'It would be ridiculous': Def Leppard is rerecording its old hits, but not its old videos

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Def Leppard has become the latest act to re-record its biggest hits — and their aim, according to singer Joe Elliot, is a series of “100 percent forgeries.” Hear a sample of the 2012 version of “Rock of Ages” here!

Unlike previous remake projects by the likes of Styx and Journey, however, Def Leppard hasn’t been forced back into the studio because of personnel changes but because the group was unable to reach a deal with its old label for digital rights. The first two songs to be updated were “Pour Some Sugar On Me” and “Rock of Ages.”

“Rock of Ages,” with its memorably nonsensical opening phrase “gunter glieben glauben globen,” went to No. 16 on the Billboard Hot 100, helping 1983’s Pyromania to No. 2 on the album charts. “Pour Some Sugar on Me,” from 1987’s Hysteria, rose to No. 2 and was also ranked No. 2 on VH1’s list of the 100 Greatest Songs of the ’80s.

Elliott tells MTV Hive that other memorable tracks from the band’s early hitmaking era will follow — reiterating that it’s a business decision.

What Def Leppard won’t be doing is shooting new videos — something Eliott said would be “pretty sad” considering the band’s advanced ages: “It’s easy to reproduce the sound and get it to match – but we can’t go in a time machine and get rid of the wrinkles. We are what we are. I’m 52; I’ll be 53 in a few months. It would be ridiculous.”

As for Def Leppard’s steady lineup, despite having emerged in an era that saw bands like Van Halen and Guns n’ Roses go through massive retooling, Elliott says: “It’s about all being on the same page and respecting each other. We all came from Sheffield, England, which is a very industrial working class town. It’s steel and coal, basically. The only thing that came from Sheffield before us, other than maybe some cutlery that you have at home, was Joe Cocker and the Human League. When you get the opportunity to do what we do for a living, you’re always grateful. As tough as it can sometimes be to record and tour with a band, it’s better than working down in the coal mine.”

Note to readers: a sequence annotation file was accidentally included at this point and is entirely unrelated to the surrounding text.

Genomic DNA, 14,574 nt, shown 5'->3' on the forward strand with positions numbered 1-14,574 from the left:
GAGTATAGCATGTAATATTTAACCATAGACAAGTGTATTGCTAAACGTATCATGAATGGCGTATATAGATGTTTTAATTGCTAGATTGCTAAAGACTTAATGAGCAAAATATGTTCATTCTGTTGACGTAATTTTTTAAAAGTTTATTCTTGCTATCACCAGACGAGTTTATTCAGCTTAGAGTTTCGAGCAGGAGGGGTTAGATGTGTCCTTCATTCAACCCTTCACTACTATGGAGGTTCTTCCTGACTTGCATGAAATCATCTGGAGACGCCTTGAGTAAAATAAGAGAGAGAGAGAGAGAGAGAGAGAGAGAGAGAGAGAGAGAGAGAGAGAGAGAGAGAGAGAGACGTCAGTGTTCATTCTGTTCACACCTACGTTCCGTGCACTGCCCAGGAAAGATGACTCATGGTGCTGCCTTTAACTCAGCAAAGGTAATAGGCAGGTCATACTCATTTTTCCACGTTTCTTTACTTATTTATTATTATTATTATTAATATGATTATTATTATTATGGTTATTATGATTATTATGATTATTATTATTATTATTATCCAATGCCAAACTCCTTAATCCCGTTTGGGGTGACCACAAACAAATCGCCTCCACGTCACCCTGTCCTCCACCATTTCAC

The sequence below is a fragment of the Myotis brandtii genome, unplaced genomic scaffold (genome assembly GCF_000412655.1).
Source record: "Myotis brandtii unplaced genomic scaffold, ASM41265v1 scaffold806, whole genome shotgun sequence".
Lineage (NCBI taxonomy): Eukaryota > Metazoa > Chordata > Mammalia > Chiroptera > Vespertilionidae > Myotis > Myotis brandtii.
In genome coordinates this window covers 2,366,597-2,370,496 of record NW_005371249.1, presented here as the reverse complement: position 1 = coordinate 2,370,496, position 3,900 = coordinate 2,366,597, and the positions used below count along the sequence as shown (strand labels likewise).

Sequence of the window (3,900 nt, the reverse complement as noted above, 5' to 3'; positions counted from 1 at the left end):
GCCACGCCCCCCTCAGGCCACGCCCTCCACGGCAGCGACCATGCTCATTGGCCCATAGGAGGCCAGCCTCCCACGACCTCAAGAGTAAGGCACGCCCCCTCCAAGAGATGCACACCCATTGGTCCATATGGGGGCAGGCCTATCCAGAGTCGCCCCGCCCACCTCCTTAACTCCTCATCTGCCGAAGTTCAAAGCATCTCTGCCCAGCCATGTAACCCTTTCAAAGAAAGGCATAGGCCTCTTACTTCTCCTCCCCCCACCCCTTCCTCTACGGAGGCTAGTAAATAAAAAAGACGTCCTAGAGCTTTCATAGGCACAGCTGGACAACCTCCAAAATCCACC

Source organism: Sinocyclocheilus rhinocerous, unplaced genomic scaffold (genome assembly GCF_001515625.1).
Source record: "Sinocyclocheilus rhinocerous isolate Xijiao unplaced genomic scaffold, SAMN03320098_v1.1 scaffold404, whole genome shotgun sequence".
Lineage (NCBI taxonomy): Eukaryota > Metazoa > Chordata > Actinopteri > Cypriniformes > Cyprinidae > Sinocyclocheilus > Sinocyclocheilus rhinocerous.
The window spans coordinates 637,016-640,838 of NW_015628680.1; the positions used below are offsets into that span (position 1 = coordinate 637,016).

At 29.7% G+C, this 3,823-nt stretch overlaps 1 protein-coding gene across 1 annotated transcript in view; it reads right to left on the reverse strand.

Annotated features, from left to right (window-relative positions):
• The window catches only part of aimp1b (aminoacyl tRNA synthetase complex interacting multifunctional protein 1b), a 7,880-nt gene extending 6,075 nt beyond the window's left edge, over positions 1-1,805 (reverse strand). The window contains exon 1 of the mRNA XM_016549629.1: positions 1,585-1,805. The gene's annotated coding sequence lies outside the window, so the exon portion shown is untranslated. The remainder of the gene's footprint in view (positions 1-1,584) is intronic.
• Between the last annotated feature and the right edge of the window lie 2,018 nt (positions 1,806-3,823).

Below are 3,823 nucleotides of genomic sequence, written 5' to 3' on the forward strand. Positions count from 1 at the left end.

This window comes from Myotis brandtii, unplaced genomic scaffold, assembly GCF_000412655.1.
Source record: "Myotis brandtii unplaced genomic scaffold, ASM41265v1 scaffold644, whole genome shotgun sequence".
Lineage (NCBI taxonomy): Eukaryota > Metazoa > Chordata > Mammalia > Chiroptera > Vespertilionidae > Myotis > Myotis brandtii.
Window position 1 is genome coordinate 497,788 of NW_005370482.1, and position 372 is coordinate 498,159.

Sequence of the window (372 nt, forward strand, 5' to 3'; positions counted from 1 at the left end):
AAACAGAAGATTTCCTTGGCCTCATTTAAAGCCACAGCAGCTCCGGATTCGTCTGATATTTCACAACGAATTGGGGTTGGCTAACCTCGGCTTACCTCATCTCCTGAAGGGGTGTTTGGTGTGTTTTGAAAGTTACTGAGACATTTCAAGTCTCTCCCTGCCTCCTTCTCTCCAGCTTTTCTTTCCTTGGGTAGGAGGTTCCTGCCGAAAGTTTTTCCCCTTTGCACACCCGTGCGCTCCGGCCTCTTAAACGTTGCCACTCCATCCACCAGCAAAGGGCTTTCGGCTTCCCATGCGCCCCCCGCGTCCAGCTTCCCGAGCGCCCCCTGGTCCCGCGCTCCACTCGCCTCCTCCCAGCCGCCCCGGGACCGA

Here’s a look back at our recent thoughts on Def Leppard. Click through the title for complete reviews …

DEF LEPPARD – YEAH! (2006): You know the cliché: Covers albums are an artist’s last gasp. It seemed a really sad step for them. This must clearly be a band on verge of calling it quits, right? Until I heard Yeah!, I’d have said yes. I was prepared for something really embarrassing — a bunch of tired-sounding covers, surely. Wow, was I blown away when this thing started playing. I found myself unable to stop listening, in fact, and when the album was done, I was in shock. Yeah! was the best thing they’d done in years, but that sounds like a back-handed compliment — and it’s not meant to be. The energy of the band here was the same as back in the 1980s, ranking right up there with Pyromania and Hysteria.

DEF LEPPARD – HYSTERIA (1987): My history with Def Leppard may have started with Pyromania, one of the greatest hard rock albums ever, but Hysteria holds a very special place in my heart. Like a couple of my other favorite albums of all time (Queensryche’s Operation: Mindcrime and Iron Maiden’s Seventh Son of a Seventh Son), it came along at just the right time — late summer of 1987, mid-teenage years, when I picked it up based solely out of a love for Pyromania. Thereupon would begin a nearly two-year stint of daily listening to this album, the kind of listening that seemed to only happen at that time in my life.

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